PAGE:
Since she's young, still, she should regenerate a small portion of that leg. The damage hasn't affected her behavior or burrowing much, and there doesn't appear to be any mycosis affecting the wounded area, and she devoured em all, so she should be fine after her molt.
    • Like Like x 1
  8. Smokehound714

    Smokehound714 Arachnoking Active Member

    Update-part two:

    Both have died. I'm unsure just what happened. I worked my butt off, and got them to behave normally, however they just keeled over, seemingly in tandem.

    The larger specimen molted, took a drink from her cap, then died soon after. The smallest specimen molted successfully after the third instar, then promptly died after drinking.

    I was using bottled water, fed them carefully, gave them minimal disturbance. Not sure what happened. I'm inclined to believe it's the water, however it's pure.

    Perhaps they overdrank? I kept on my toes to monitor the humidity, gave ample ventilation, even kept them near my westernmost wall to ensure they got heat.

    Perhaps something in the substrate harmed them. I collected the silt near railroad tracks, so perhaps there were a few tiny flecks of glass or something. *shrug*

    I've got a pic of the smallest specimen in premolt (which lasted OVER A MONTH!!) They become immobile, thrust all their legs back, and wriggle around like maggots to escape.
  9. Oh no. I think I just killed one of my arabicus sp! It stopped moving and its legs were up in the air and I thought it died! I didn't leave it until it stunk though like I should have :cry:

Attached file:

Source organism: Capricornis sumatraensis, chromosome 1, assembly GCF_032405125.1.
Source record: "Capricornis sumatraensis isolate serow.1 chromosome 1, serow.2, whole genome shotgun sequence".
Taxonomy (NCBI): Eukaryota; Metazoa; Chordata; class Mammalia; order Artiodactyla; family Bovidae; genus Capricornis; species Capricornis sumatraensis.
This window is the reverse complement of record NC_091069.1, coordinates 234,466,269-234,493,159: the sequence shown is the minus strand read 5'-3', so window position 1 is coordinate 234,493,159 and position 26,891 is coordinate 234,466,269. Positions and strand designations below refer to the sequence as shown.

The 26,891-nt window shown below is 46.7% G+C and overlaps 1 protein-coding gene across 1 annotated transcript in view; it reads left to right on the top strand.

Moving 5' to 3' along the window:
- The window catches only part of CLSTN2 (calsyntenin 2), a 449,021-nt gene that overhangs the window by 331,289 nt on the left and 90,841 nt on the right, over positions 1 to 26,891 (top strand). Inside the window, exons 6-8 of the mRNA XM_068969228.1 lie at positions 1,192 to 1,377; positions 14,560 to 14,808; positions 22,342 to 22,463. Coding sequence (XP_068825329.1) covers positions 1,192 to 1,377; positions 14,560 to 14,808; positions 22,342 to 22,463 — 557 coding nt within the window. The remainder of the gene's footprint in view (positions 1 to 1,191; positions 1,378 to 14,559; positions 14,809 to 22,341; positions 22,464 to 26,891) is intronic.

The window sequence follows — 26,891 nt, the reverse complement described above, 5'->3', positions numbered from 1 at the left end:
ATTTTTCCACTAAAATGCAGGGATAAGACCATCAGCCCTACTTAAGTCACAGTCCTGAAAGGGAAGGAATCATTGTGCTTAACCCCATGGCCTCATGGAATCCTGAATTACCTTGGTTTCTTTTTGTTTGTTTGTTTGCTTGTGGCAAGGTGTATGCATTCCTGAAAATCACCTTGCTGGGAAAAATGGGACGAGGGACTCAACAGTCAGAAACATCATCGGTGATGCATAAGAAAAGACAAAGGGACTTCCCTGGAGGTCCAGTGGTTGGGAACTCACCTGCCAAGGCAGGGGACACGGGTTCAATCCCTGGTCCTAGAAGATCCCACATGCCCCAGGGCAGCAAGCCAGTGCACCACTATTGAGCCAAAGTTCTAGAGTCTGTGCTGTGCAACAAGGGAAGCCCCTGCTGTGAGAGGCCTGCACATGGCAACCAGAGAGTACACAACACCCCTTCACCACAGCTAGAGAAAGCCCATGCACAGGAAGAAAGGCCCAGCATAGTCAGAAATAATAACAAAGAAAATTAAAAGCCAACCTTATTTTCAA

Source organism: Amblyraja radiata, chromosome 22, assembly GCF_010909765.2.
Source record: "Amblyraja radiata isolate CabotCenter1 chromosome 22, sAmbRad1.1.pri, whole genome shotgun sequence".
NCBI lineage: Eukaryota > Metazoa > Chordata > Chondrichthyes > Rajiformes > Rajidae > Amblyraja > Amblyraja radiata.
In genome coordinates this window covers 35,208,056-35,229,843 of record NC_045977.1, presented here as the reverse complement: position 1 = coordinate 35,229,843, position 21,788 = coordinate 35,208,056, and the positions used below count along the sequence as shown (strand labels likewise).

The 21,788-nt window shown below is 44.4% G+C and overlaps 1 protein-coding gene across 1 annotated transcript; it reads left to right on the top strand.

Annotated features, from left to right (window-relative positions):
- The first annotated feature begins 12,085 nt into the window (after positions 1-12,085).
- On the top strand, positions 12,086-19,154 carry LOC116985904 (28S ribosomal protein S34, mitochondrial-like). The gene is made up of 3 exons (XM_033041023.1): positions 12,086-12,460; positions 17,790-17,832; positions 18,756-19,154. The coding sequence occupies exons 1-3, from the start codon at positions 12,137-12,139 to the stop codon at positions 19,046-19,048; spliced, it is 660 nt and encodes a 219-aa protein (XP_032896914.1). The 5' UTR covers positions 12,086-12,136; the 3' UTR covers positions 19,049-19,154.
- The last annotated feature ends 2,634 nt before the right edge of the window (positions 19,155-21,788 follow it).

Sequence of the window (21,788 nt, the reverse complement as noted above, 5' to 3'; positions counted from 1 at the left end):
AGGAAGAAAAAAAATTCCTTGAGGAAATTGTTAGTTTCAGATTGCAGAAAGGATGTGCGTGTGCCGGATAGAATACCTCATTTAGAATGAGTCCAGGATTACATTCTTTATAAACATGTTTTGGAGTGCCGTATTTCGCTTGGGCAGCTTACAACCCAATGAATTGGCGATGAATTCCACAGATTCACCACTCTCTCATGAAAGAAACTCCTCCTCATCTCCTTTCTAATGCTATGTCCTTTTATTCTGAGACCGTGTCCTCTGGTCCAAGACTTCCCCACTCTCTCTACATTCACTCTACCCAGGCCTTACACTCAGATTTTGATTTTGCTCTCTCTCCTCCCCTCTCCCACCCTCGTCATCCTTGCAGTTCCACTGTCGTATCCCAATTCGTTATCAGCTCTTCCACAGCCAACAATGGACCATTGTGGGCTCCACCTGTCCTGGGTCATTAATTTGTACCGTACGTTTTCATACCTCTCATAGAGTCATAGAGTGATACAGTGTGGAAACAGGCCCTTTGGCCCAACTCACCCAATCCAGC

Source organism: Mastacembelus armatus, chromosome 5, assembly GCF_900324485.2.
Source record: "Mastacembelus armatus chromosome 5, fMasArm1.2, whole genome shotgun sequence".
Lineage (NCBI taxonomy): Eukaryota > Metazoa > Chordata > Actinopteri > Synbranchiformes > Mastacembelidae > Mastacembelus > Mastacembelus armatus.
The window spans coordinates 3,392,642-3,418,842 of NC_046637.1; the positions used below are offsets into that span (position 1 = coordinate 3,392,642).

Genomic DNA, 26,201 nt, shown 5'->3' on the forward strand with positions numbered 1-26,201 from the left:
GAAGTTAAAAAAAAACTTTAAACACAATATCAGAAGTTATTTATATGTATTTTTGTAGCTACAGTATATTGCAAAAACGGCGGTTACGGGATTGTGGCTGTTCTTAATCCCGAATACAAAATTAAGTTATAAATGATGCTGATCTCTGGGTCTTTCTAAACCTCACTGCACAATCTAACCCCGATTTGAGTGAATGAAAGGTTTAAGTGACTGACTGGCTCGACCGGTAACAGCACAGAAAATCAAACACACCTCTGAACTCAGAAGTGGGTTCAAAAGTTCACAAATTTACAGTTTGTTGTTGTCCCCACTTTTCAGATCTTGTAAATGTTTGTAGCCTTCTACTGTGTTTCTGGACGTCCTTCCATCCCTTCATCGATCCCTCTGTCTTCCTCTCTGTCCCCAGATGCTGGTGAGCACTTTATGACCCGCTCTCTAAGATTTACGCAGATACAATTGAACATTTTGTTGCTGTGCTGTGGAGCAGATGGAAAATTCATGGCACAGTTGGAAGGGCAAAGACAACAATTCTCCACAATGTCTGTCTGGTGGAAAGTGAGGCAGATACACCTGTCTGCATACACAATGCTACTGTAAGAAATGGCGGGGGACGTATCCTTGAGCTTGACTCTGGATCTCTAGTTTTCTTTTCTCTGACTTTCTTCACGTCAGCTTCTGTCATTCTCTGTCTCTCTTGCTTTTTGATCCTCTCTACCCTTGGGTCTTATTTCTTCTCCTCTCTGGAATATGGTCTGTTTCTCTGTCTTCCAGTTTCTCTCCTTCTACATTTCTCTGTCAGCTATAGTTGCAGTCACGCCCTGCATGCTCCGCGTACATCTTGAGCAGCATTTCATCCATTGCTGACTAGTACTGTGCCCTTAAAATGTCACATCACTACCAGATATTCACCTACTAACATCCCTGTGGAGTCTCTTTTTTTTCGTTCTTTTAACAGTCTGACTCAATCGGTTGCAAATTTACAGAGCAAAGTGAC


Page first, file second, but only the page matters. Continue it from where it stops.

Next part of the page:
I feel like poo now. If only I had known what molting looked like last week! It wouldn't be in the freezer right now.

    I'm sorry to hear about your little guys. That really sucks to hear they made it so far and died for seemingly no reason
    Last edited: Jul 27, 2013
  10. That sucks, sorry for your loss burgarella.
    I have never made any 'substrate' for any pets, I have always bought it or just went outside. Usually I just by eco earth, How would I go about making substrate for solifugids? I plan on getting them with my next order, Also, heat mat or heat light? water dish or no water dish? I have my own idea for how to take care of them to see if they can live longer than normal in captivity. Thanks guys, And I don't know if this would be counted as 'hijacking' this thread but if it is sorry lol.
    I would really like to see some pics of a solifugid in pre-molt!
    • Like Like x 1
  11. Smokehound714

    Smokehound714 Arachnoking Active Member


    Your wish has been granted!

    Here ya go, pre-molt, and post-molt:


    The difference is quite dramatic


    Makes breeding Hadrurus seem easy to me X(
  12. I must say, this was a interesting read. I'm actually quite surprised at how similar the overseas species look to our local species here. The only time I ever contemplated keeping a Solifugid was when I found a small purple one with deep red bristles. Prettiest thing I've ever seen but then it bit me and went scampering under some stones :|
  13. stewstew8282

    stewstew8282 Arachnoknight